Sunday, May 27, 2018

Fairy Tale Media Fix: Beauty and the Beast (1987).


Part two of our look at the Cannon Movie Tales!  That’s right, back to Cannon Films.  The same people who gave us Superman IV: The Quest for Peace  and the Mystery Science Theater 3000 favorite Alien From L.A. (sigh).

This time, we’re looking at an adaptation of one of the fairy tales that has probably had the most decent screen adaptations.  I mean, I don’t have any numbers or statistics right here, but I’m pretty sure “Beauty and the Beast” is close to the top of that list.  The only tale that I can imagine having more good adaptations would maybe be Cinderella (fun fact: Cannon Films never adapted Cinderella).
The Cannon Films version of Beauty and the Beast came out in 1987.  It stars Yossi Graber as Beauty’s father, John Savage as the Beast and in the marquee role, Rebecca De Mornay as Beauty.  Pretty much all these Cannon Movie Tales had one “marquee” star.  They didn’t spend much money on anything else, but they did spend a lot on at least one bit of casting per film.

Here’s a trailer:
 
Hey, anyone notice with fairy tale films that sometimes they just tell you the whole plot.  Like, the Disney Cinderella remake did the same thing.  I think this could have to do with the culture of comfort and nostalgia that’s built up around them.  The people making the movies fully expect you to already know the story, so they don’t worry about spoiling anything.

Anyway, the story follows a streamlined mix of the Villeneuve and Beaumont versions.  It starts off with Beauty (not Belle in this version, though it means the same thing) as the daughter of a wealthy merchant.  She also has four older siblings who lean on her for any number of things.  Things are fine until one of her father’s ships is lost at sea.  Now much less wealthy, they move to a smaller house and start a new life.  Beauty is okay with this, but her siblings are absolutely wretched about it.  The father finds out that his ship has returned.  He promises gifts, including a rose for Beauty.  He rides off only to find the ship has been sold.  He finds the Beast’s castle, steals the rose, has to offer up his daughter . . .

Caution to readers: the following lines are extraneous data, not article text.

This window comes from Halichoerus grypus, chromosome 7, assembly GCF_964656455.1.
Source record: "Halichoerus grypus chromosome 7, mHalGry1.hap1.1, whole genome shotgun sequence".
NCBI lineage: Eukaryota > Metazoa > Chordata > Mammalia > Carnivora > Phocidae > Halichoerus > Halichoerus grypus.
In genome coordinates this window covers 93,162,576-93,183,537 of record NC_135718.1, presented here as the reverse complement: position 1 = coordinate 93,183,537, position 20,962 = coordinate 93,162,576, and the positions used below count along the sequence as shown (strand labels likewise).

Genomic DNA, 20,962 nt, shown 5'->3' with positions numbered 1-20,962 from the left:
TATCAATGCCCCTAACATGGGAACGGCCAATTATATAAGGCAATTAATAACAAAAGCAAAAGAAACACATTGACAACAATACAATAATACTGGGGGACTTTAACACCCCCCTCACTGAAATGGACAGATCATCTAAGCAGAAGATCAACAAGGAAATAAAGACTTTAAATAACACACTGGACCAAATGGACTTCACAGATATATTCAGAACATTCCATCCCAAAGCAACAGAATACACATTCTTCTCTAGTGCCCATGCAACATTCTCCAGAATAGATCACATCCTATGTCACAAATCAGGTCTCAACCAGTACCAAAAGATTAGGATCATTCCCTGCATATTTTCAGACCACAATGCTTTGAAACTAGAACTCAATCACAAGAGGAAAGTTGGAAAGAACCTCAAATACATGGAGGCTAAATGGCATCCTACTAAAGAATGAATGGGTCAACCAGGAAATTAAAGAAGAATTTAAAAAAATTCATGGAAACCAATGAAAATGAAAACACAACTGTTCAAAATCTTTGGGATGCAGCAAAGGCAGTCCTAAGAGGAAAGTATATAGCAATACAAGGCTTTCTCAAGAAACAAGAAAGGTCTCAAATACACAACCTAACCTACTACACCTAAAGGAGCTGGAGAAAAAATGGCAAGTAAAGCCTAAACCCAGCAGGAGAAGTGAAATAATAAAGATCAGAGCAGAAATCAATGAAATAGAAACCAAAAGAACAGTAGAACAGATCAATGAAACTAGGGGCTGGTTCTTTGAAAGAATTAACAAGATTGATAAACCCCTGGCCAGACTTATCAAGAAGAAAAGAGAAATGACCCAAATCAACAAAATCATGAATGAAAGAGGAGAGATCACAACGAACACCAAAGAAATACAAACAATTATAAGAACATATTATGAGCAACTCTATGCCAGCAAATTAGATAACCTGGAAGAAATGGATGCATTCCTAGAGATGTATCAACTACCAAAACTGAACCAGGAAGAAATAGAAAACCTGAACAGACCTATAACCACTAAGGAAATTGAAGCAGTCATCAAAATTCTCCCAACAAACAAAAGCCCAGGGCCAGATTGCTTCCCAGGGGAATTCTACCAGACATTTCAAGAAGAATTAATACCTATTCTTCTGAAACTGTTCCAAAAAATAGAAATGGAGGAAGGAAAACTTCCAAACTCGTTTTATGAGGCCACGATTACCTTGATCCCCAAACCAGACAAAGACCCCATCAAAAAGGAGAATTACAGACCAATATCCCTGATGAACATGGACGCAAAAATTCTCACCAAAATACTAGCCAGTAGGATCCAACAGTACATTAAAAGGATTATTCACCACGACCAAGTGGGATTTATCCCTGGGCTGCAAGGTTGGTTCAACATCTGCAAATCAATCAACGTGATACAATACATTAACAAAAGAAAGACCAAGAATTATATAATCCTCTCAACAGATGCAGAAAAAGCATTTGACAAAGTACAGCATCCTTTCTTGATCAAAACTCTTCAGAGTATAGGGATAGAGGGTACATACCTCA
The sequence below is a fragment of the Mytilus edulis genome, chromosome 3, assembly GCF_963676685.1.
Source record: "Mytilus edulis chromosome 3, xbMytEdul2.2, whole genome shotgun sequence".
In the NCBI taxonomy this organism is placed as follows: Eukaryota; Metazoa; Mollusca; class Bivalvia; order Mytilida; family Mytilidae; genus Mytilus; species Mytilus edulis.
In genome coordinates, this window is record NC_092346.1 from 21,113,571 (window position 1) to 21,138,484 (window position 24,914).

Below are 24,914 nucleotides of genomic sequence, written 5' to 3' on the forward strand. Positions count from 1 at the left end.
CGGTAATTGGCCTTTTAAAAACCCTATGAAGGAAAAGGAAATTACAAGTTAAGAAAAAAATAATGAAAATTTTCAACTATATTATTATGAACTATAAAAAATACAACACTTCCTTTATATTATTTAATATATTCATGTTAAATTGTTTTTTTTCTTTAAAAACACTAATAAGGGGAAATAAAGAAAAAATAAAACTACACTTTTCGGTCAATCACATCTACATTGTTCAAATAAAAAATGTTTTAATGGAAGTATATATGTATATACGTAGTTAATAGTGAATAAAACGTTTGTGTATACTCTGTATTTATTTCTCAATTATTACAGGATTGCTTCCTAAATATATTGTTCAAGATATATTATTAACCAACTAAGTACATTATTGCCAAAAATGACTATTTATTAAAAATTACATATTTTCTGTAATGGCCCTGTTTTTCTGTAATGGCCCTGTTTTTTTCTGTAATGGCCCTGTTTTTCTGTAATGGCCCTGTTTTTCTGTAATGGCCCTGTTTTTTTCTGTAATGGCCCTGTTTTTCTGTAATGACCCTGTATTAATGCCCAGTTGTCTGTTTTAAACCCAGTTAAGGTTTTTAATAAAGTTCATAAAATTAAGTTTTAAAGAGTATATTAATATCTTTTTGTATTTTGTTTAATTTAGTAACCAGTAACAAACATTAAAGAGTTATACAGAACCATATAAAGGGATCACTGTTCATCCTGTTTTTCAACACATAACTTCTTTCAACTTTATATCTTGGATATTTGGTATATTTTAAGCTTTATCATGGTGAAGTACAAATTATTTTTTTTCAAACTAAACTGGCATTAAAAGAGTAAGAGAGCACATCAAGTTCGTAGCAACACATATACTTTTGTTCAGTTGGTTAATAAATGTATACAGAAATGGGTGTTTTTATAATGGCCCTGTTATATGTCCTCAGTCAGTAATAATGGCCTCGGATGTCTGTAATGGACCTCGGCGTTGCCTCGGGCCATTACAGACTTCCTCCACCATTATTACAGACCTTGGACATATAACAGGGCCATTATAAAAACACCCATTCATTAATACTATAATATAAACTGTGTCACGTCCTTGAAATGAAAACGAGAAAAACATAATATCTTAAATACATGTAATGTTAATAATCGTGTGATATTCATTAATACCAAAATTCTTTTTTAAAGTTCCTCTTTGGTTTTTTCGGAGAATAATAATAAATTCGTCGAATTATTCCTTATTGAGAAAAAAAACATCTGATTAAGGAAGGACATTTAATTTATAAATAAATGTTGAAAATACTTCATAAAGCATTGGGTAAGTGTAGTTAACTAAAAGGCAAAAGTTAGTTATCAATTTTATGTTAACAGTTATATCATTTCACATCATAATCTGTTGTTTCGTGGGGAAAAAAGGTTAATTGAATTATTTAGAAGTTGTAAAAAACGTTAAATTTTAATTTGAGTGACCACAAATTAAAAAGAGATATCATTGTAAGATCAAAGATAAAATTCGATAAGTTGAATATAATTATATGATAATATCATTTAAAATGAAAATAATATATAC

You know what?  It’s the story of “Beauty and the Beast”.  If you’re here, you probably know that story.  I don’t even know why I bothered trying to summarize it.

The real question is how did they adapt this story?

Well, narratively, it did okay.  It was faithful and the story didn’t seem to drag.

Technically, it was . . . off.

It’s things like make-up, sets and actors that really skewed it.

In terms of actors, there are some worthwhile performances.  Yossi Graber  who plays Beauty’s father does a decent job.  Rebecca Demornay, the only well-known actress in the production, puts in a solid performance as Beauty.  But John Savage just doesn’t have the kind of presence I’d want from either the Beast or the Prince, and he does play both throughout the film.  The films adopts the old Villeneuve device of having Beauty dream about meeting her prince every night.  Savage doesn’t really sell “charming prince” and try as he might, he doesn’t quite give us the combination of nobility, sadness and intimidation you’d expect from the Beast.  The make-up, which seems like almost good Beast make-up but not quite there, doesn’t help.  I’d blame it on the era and the culture’s interpretation of the Beast not evolving yet, except it was the ‘80s.  The same era that gave us Ron Perlman’s TV Beast.

As for locations and sets, it’s a mixed bag.  The thing with the Cannon Movie Tales is that they’re all filmed in and around Tel Aviv, Israel.  Sometimes this is really obvious and throws off the whole “European folk tale” feel.  Other times, it’s used really well.  For example, in this movie you can see Belle’s father riding across a stretch of desert to get to the Beast’s castle.  I think this works really well.  It underscores how distant Belle is from her family.  However, the castle he gets to is . . . surprisingly small.  I mean, it looks no bigger than a regular suburban house when you first see it.  The set for the inside of the castle actually seems bigger, giving it this unintended TARDIS effect.

Then there’s the music.  Again, it’s not great.  It’s also not awful.  The melodies are nice, but the lyrics can sometimes be a little cringe-y.  Sometimes they’re accompanied by some interesting imagery like dancing statues.  Here’s an example: